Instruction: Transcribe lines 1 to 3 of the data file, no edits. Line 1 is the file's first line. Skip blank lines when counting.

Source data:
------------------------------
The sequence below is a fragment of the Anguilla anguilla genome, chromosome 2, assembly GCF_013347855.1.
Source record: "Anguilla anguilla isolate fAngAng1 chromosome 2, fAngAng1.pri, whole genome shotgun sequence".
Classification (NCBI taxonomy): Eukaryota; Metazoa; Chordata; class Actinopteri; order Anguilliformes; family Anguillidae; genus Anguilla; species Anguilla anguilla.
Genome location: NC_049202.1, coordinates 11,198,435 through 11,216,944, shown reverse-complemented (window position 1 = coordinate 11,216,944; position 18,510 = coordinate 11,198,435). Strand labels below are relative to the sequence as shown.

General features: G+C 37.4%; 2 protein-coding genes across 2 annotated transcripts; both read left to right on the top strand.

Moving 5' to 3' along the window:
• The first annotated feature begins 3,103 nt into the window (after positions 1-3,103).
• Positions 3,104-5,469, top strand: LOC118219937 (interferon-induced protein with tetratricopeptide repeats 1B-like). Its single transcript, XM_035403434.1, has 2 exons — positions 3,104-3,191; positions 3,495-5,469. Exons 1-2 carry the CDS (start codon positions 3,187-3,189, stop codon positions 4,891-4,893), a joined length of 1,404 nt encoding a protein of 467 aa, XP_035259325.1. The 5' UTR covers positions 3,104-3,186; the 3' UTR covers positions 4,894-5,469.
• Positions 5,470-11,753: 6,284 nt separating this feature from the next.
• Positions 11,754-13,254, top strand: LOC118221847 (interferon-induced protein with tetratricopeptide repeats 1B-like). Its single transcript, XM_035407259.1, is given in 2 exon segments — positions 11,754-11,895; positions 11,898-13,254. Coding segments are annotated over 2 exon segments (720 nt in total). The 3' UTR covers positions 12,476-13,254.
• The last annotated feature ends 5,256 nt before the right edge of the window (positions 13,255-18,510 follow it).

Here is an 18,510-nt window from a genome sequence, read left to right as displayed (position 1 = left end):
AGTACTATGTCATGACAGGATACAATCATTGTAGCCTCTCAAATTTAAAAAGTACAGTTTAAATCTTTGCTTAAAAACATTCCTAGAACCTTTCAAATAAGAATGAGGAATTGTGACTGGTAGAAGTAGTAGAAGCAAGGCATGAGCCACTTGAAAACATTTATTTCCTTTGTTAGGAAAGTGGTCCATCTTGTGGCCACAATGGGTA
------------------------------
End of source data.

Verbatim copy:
The sequence below is a fragment of the Anguilla anguilla genome, chromosome 2, assembly GCF_013347855.1.
Source record: "Anguilla anguilla isolate fAngAng1 chromosome 2, fAngAng1.pri, whole genome shotgun sequence".
Classification (NCBI taxonomy): Eukaryota; Metazoa; Chordata; class Actinopteri; order Anguilliformes; family Anguillidae; genus Anguilla; species Anguilla anguilla.